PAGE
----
Crown Princess - Berlitz Cruising & Cruise Ships 2017 (Berlitz Cruise Guide) (2016)

Berlitz Cruising & Cruise Ships 2017 (Berlitz Cruise Guide) (2016)

Crown Princess


Berlitz’s Ratings

Ship: 372 out of 500

Accommodation: 145 out of 200

Food: 251 out of 400

Service: 289 out of 400

Entertainment: 78 out of 100

Cruise: 292 out of 400

Overall Score: 1427 out of 2000

Crown Princess Statistics

Size: Large Resort Ship

Tonnage: 116,000

Lifestyle: Standard

Cruise Line: Princess Cruises

Former Names: none

IMO Number: 9293399

Builder: Fincantieri (Italy)

Original Cost: $500 million

Entered Service: May 2006

Registry: Bermuda

Length (ft/m): 951.4/290.0

Beam (ft/m): 118.1/36.0

Draft (ft/m): 26.2/8.0

Propulsion/Propellers: gas turbine (25,000kW)/2 azimuthing pods

Passenger Decks: 15

Total Crew: 1,163

Passengers (lower beds): 3,114

Passenger Space Ratio (lower beds): 37.2

Passenger/Crew Ratio (lower beds): 2.6

Cabins (total): 1,557

Size Range (sq ft/m): 163-1,279/15.1-118.8

Cabins (for one person): 0

Cabins (with private balcony): 881

Cabins (wheelchair accessible): 25

Wheelchair accessibility: Best

Cabin Current: 110 volts

Elevators: 14

Casino (gaming tables): Yes

Slot Machines: Yes

Swimming Pools: 3

Hot Tubs (on deck): 9

Self-Service Launderette: Yes

Dedicated Cinema/Seats: No

Library: Yes

Onboard currency: US$


A large ship with sedate decor, for mature-age cruisers

Overview. Crown Princess is a grand resort playground, and Princess Cruises delivers a consistently fine, well-packaged product, always with a good degree of style, at a competitive price. With many choices and ‘small’ rooms (a relative term) to enjoy, the ship has been extremely well designed, and the odds are that you’ll have an enjoyable vacation.

The Ship. If you are not used to large ships, it’ll take you some time to find your way around, despite the company’s claim that it offers passengers a ‘small ship feel, big ship choice.’ One nice feature is The Sanctuary, an extra-cost adults-only retreat located forward on the uppermost deck.

There is a good sheltered teakwood promenade deck, which almost wraps around, and a walkway that leads to the enclosed bow of the ship. The outdoor pools have various beach-like surroundings. Movies Under the Skies and major sporting events are shown on a 300-sq-ft (28-sq-m) movie screen located at the pool in front of the large funnel.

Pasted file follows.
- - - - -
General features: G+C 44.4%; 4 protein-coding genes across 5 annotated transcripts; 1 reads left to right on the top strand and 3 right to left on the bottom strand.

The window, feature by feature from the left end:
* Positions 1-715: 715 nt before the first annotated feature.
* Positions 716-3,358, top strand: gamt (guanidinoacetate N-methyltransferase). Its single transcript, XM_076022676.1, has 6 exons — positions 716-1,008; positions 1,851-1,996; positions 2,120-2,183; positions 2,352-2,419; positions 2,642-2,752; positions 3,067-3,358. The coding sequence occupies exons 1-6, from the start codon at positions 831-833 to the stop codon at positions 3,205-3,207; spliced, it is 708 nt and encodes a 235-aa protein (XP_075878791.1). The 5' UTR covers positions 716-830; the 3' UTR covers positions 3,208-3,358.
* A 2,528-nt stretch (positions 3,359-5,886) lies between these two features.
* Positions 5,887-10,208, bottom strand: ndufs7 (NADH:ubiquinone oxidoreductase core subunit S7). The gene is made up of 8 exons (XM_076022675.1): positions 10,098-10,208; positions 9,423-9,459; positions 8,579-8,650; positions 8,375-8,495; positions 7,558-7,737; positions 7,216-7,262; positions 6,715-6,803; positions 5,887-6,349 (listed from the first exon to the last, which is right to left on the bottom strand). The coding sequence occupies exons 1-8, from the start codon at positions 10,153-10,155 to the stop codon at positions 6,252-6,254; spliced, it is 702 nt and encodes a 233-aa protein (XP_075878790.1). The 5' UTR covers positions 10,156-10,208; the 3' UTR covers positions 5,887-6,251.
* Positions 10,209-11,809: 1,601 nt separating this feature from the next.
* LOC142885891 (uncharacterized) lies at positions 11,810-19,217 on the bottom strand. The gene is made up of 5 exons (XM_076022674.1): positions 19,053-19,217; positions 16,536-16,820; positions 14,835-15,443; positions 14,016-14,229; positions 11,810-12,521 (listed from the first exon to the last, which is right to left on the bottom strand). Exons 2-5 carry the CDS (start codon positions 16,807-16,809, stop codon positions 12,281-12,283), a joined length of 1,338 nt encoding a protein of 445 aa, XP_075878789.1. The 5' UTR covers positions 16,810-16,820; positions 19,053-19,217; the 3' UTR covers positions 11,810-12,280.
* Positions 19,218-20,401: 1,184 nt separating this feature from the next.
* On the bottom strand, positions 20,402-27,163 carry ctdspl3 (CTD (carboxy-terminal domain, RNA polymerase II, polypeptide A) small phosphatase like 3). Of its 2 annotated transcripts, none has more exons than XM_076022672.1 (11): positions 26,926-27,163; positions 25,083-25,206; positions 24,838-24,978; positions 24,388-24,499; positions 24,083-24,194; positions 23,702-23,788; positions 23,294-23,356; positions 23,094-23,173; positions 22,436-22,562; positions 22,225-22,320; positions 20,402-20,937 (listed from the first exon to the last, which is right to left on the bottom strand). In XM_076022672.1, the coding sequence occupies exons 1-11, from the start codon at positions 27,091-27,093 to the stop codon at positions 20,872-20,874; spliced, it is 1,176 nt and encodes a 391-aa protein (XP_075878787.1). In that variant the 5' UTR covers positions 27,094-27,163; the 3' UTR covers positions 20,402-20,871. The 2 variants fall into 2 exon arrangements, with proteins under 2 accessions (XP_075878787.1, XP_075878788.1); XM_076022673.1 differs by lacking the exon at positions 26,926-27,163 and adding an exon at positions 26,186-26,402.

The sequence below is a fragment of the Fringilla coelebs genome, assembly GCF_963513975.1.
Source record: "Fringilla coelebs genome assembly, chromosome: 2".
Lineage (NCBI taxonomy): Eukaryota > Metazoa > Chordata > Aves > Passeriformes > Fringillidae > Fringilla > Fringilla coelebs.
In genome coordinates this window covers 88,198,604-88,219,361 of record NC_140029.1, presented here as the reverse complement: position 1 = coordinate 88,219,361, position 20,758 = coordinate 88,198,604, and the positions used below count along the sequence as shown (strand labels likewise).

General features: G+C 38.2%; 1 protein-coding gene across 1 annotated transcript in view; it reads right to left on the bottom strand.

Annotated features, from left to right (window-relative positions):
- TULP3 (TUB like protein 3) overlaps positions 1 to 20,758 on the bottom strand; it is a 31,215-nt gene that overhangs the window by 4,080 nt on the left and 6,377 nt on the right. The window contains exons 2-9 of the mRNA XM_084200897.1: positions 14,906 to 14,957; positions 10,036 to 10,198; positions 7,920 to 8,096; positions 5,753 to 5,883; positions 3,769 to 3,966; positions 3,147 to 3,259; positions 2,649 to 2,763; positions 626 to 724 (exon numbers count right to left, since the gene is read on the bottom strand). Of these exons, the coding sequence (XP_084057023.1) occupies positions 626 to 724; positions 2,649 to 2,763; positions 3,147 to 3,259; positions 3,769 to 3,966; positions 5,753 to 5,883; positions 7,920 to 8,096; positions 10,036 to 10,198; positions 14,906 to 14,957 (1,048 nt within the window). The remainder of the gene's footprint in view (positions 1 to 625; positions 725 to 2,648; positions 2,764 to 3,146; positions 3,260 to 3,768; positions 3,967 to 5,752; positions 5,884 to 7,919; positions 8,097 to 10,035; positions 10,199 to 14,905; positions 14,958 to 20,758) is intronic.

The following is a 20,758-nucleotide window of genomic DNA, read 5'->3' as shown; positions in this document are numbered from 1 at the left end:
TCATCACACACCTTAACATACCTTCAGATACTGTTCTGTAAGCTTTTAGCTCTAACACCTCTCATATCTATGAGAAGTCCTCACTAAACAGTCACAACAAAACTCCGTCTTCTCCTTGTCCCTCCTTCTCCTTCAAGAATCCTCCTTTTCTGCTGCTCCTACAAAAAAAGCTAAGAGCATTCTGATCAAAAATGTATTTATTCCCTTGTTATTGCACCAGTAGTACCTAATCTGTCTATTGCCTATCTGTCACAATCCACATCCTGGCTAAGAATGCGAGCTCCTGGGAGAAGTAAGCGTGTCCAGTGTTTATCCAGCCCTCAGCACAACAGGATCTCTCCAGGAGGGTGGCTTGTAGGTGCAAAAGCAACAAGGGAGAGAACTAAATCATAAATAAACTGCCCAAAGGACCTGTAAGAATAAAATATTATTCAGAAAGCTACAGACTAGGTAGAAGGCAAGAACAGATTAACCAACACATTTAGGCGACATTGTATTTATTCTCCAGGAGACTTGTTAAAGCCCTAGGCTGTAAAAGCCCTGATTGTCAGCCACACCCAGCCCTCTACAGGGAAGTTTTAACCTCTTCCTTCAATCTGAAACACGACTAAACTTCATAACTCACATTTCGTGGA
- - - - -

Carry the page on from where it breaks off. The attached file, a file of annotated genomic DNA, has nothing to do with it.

Atop the stern is a ship-wide glass-walled disco, Skywalkers, with spectacular views from the extreme port and starboard side windows.

The interior decor is attractive, with lots of earth tones. An extensive collection of artworks complements the interior design and colors well.

Crown Princess also includes a Wedding Chapel with a live web-cam relaying ceremonies via the Internet. The ship’s captain can legally marry American couples, thanks to the ship’s Bermuda registry and a special dispensation.

A large casino has with more than 260 slot machines, and blackjack, craps, and roulette tables, plus games such as Let It Ride Bonus, Spanish 21, and Caribbean Draw Progressive.

Other facilities include a decent library/computer room. Ship lovers should enjoy the wood-paneled Wheelhouse Bar, finely decorated with memorabilia and ship models tracing part of parent company P&O’s history.

Families. There is a two-deck-high playroom, teen room, and a host of trained counselors. Children have their own pools, hot tubs, and open deck area at the stern, thankfully away from adult areas. There are good netted-in areas; one section has a dip pool, while another has a mini-basketball court. There’s a video games arcade, too.

Two family suites consist of two suites with an interconnecting door, plus a large balcony. These sleep up to 10 (if at least four are children) or up to eight adults.

Accommodation. There are six principal types of cabins and configurations: (a) grand suite, (b) suite, (c) mini-suite, (d) outside-view double cabins with balcony, (e) outside-view double cabins, and (f) interior double cabins. These come in a bewildering choice of 35 different brochure price categories.

(a) The Grand Suite has a large bedroom with queen-size bed, huge walk-in closets, two bathrooms, a lounge with fireplace, sofa bed, wet bar, and refrigerator, and a large private balcony on the port side with hot tub that can be accessed from both balcony and bedroom.

(b/c) Suites have a separate living room (with sofa bed) and bedroom, with a TV set in each. The bathroom is quite large and has both a tub and shower stall. The mini-suites also have a private balcony, and a separate living and sleeping area (with a TV set in each). The differences between the suites and mini-suites are basically in the size and appointments. All suite occupants receive greater attention, including priority embarkation and disembarkation, but what’s not good is that the most expensive accommodation has only semi-private balconies.